“A low take-up usually means investors believe bond issuers want to retain the benefits for themselves.”

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Europe Finds Slope Ahead Is Growing Ever Steeper

Greece, Ireland, Portugal and Spain are already in downturns or fighting to escape them, as high unemployment and austerity measures bite. But in the past few weeks, Germany and France, the Continent’s powerhouses, have also started to falter, hurt as struggling banks tighten their lending and orders for business from the indebted countries of Europe ebb.

“The sovereign debt crisis is like a fungus on the economy,” said Jörg Krämer, the chief economist at Commerzbank, who last week joined the growing crowd of analysts who are now predicting that Europe is headed for a recession. “I thought it would be just a slowdown, as is not unusual after a recovery. But I have changed my mind.”

The euro zone economy has already slowed to essentially no growth. It could stay in a slump, many economists say, at least through next spring. If that happens, tax revenues are likely to fall and unemployment is expected to rise, making it even more difficult for Europe to deal with the sovereign debt crisis and protect its shaky banks.

Worse, emerging markets that are important customers for European exports, like China and Brazil, are tightening credit to prevent their economies from overheating. The United States, another main market, is stuck in its own economic rut.

In a sign of how quickly the ground is shifting, the European Central Bank on Thursday could well lower interest rates — just a few months after it started raising them in what is now seen by many as a misguided effort to stem incipient inflation.

Distress is increasingly evident across Europe. Philippe Leydier had been feeling more upbeat about his business until this summer, when orders for his French company’s corrugated boxes suddenly began to slide. Orders fell further last month as auto parts makers, electrical engineering firms, farmers and other industries reduced production.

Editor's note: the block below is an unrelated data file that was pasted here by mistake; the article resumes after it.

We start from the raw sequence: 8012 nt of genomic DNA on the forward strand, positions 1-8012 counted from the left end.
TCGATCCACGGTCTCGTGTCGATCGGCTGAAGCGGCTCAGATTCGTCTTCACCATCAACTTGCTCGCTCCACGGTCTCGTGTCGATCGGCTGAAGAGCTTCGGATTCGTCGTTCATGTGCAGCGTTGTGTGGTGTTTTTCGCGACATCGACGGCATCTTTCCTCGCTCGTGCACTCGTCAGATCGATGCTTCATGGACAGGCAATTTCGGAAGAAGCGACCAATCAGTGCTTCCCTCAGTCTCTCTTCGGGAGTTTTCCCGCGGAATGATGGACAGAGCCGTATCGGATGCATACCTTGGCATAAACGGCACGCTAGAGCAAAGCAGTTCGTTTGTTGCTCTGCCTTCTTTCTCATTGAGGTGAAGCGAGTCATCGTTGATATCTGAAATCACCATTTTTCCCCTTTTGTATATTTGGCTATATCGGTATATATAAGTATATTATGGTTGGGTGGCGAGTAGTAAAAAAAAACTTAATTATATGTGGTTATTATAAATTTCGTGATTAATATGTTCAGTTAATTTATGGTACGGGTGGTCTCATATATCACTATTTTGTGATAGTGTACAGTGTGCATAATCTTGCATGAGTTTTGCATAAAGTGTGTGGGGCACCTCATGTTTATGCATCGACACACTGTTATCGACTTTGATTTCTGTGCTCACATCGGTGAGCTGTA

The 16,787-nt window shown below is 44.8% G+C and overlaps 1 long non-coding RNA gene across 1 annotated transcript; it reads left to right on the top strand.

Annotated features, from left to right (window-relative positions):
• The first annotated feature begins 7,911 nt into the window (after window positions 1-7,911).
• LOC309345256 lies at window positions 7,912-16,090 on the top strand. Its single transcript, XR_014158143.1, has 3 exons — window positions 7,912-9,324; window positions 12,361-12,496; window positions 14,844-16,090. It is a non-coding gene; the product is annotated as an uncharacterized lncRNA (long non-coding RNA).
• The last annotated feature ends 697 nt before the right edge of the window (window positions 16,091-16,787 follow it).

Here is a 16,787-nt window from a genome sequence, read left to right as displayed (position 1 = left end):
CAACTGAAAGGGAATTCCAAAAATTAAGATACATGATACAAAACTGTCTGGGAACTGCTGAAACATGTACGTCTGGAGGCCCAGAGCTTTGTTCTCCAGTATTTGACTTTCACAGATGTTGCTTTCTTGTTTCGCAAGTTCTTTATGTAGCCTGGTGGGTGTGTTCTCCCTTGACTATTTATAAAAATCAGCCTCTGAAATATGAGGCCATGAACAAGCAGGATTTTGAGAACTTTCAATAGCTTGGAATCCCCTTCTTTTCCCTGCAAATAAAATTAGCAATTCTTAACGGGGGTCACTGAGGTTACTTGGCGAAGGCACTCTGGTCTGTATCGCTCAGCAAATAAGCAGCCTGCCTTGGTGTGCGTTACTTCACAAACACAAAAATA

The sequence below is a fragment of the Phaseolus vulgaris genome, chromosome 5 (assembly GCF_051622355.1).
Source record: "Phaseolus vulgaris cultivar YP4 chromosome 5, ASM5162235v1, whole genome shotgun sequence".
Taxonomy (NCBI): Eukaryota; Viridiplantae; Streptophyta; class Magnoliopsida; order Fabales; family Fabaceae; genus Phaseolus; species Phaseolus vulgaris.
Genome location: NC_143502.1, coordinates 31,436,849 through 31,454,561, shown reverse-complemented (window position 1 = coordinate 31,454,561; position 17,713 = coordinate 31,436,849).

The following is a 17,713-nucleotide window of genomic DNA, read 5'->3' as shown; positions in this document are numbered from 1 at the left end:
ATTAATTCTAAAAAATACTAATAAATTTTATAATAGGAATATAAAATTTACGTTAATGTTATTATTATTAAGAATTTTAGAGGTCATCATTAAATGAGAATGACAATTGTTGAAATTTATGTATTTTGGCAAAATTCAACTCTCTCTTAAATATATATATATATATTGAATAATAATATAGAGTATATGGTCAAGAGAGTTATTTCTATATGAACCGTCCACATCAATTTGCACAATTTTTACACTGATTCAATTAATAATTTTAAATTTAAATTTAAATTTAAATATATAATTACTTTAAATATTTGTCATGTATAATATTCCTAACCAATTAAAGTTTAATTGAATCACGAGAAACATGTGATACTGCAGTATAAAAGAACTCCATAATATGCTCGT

“The euro crisis and the financial crisis linked to the debt of European countries is serious,” said Mr. Leydier, whose box and paper manufacturing business in Lyon, Emin Leydier, often provides an early signal of seismic shifts in economic activity. “European governments need to find a solution — and fast.”

In Italy, which has the euro zone’s third-largest economy, after those of Germany and France, a €45 billion, or $60 billion, austerity program has many worried about a recession. Paolo Bastianello, the managing director of Marly’s, a clothing retailer, has also seen his hopes fade.

At the start of the year, Mr. Bastianello was more optimistic that Europe might escape its troubles and that Italy’s dysfunctional government would seriously tackle the country’s problems. “But the turbulence of the markets and the uncertainty about this abnormal mass of public debt just scare people away from buying,” he said.

Not everyone is so pessimistic, especially in Germany. But even there, indicators are pointing to slower growth.

German executives say sales remain healthy, at least so far. “We don’t see any impact on our business,” said Roland Busch, a member of the management board of Siemens, the electronics and engineering giant based in Munich.

“The economy is cooling down but not more than that,” said Mr. Busch, who oversees a unit that supplies traffic-control systems, street cars and other products for public works.

Expecting demand for urban infrastructure improvements to grow, Siemens plans to add about 150 people over the next two years to the 850 employees at its complex in Sacramento, California, that makes light-rail cars.